The FCC is seeking comment on CenturyTel’s acquisition of Embarq. As we previously reported, the merger of the two companies will create the larget public incumbent local exchange carrier (ILEC) in the United States in a deal worth approximately $11.6 billion. Embarq owns subsidiaries that operate as ILECs in 18 states and provides local exchange services over nearly 5.9 million telephone access lines and broadband service to 1.4 million subscribers. CenturyTel operates in 25 states and provides local exchange services over roughly two million telephone access lines and high-speed Internet connections to approximately 630,000 subscribers. Cajun Acquisition Company (CAC) is a direct wholly-owned subsidiary of CenturyTel created to facilitate the merger transaction. In October 2008, Embarq, CenturyTel, and CAC entered into an Agreement and Plan of Merger whereby Embarq will become a direct, wholly-owned subsidiary of CenturyTel. Comments and petitions to deny are due January 8, 2009 and replies and oppositions are due January 23, 2009.

    Centennial Plans to Merge with AT&T

    Centennial Communications Corp. (Centennial) and AT&T Inc. (AT&T) seek FCC approval for a merger that would make Centennial a wholly-owned subsidiary of AT&T. Each share of Centennial common stock would be redeemed for $8.50 in cash. Centennial is a regional wireless and broadband telecommunications service provider, providing wireless telephone services to approximately 660,000 retail customers in small cities and rural areas in parts of Indiana, Michigan, Ohio, Louisiana, Mississippi and Texas, covering a population of approximately 9 million. Centennial also provides wireless service to about 440,000 customers in Puerto Rico and the U.S. Virgin Islands. In Puerto Rico, Centennial is a fully-integrated service provider offering fiber broadband services to businesses and some residential customers.

    AT&T and Centennial assert that the transaction serves the public interest by enhancing telecommunications services in rural areas and small cities that are served by Centennial, reducing costs, and enhancing Centennial’s disaster preparedness. Petitions to deny the transfer of control applications are due January 15, 2009. Oppositions are due January 26, 2009 and replies are due February 2, 2009.

    Jane Mago Promoted to EVP at NAB

    NAB recently announced that Jane Mago has been promoted to EVP/Legal and Regulatory Affairs and General Counsel. Marsha MacBride is stepping down but will continue to work with NAB as a strategic adviser. Mago was MacBride’s Deputy. After 26 years at the FCC, Mago joined NAB in September 2004. While at the FCC, Mago was an advisor to Commissioners Anne Jones, Rachel Chong, and Michael Powell before he was FCC Chairman. She also was an FCC Assistant General Counsel for Trial and Enforcement.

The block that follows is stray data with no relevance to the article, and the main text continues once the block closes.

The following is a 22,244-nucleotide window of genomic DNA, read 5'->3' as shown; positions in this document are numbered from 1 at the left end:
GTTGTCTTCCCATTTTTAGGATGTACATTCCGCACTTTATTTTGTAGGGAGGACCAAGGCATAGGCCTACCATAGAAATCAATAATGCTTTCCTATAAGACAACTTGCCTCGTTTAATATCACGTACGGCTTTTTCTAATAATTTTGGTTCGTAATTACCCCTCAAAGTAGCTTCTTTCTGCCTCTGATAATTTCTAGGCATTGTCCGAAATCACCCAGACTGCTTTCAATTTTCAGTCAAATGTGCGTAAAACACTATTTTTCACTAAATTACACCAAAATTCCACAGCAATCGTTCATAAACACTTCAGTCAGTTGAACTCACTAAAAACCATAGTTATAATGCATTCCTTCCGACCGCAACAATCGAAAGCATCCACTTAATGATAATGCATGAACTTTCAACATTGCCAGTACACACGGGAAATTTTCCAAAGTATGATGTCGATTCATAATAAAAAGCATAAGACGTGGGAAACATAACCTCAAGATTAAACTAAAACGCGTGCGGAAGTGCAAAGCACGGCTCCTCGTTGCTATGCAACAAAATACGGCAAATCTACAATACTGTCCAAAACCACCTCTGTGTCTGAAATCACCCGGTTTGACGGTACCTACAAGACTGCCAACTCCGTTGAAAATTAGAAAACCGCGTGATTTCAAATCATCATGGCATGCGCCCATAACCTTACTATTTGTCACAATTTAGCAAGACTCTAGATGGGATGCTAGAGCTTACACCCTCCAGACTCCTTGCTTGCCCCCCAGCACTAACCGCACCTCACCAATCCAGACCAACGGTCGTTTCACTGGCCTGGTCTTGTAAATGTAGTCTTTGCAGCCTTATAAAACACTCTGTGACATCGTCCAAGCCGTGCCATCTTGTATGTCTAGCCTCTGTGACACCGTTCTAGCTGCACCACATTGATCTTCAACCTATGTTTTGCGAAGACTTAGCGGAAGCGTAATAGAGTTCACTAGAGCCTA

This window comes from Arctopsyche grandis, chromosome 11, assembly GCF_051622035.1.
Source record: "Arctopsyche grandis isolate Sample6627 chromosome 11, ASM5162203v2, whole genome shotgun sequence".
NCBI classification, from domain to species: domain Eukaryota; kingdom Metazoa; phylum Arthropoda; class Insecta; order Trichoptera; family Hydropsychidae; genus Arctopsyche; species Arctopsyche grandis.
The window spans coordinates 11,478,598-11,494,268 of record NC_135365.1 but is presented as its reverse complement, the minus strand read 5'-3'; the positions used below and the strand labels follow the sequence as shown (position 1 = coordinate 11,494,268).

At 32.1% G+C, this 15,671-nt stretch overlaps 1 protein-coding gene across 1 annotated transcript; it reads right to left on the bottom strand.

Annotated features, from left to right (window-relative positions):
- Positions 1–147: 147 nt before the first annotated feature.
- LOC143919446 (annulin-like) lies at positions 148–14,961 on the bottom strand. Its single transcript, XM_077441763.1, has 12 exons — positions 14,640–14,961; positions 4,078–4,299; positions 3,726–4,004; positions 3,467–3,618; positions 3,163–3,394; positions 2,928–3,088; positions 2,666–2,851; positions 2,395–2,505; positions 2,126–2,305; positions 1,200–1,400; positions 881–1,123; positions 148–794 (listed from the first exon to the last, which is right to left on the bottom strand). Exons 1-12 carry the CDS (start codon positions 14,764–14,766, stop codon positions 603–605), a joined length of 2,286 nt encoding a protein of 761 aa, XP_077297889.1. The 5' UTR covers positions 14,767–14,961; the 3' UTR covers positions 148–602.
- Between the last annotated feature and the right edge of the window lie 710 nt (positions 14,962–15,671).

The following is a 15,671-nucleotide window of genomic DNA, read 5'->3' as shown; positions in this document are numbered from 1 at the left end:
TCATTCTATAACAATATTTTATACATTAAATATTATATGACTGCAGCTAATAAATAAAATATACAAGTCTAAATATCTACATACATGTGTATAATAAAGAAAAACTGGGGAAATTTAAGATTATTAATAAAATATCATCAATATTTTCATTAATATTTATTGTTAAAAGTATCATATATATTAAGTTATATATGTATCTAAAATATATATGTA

Broadcasters Push FCC to Adopt Increased HD Radio Power Levels

    NAB recently filed comments in support of a proposal filed earlier this year to raise HD radio station power levels to up to 10% of the station’s analog power, a significant increase from the current 1% power level. NAB argues that HD radio power levels were originally set artificially low to minimize interference concerns, but there have been “virtually no reports” of harmful interference from HD radio broadcasts. NAB states that the power level increase will help extend the coverage and reliability of HD radio broadcasts. Increased power levels means HD radio reception will improve in vehicles, buildings, and wireless devices, including mobile telephones. The power increase is appropriate now, according to NAB, because 85% of stations have not yet constructed HD radio facilities and will be able to do so more easily if power levels are higher resulting in its need for fewer digital facilities to serve a geographical area.

    Tribune Files Chapter 11 But Continues Media Operations

    With close to $13 billion in debt and only $8 million in assets, Tribune filed for Chapter 11 bankruptcy protection. The company has pledged to continue operating its media operations, including television stations, a radio station, newspapers and interactive properties, without interruption and states it has enough cash on hand to do so. Not included in the bankruptcy filing are the Chicago Cubs and Wrigley Field. Tribune attributes its financial difficulties to a challenging credit market and declining revenue. Tribune’s Chairman/CEO Sam Zell states that “restructuring will bring the level of our debt in line with current economic realities, and will take pressure off our operations, so we can continue to work toward our vision of creating a sustainable, cutting-edge media company that is valued by our readers, viewers, and advertisers, and plays a vital role in the communities we serve. This restructuring focuses on our debt, not on our operations.” Much of Tribune’s debt was incurred in 2007 when Zell took the company private. For the third quarter, Tribune reported newspaper revenues fell 13.1% to $653.6 million and advertising revenues were down 19%; television revenues fell 8.3% to $164.4 million; and radio/entertainment revenues were up 1% to $118.9 million. There also was a net loss from continuing operations of $124 million, compared to a profit of $84 million a year earlier.

    Nielsen v. Arbitron: The Battle of the Ratings Giants

    With Nielsen’s return to the radio ratings business, it is again in direct competition with Arbitron. Harker Research conducted a survey during the week of December 1st asking radio media buyers to rate and compare Nielsen’s and Arbitron’s services. The survey asked about the professionalism of each company, the credibility of each company’s rating services, and which company’s services the buyer would choose if each company offered both radio and television ratings services in the same market. According to Harker, buyers more frequently selected Nielsen as their preferred ratings company.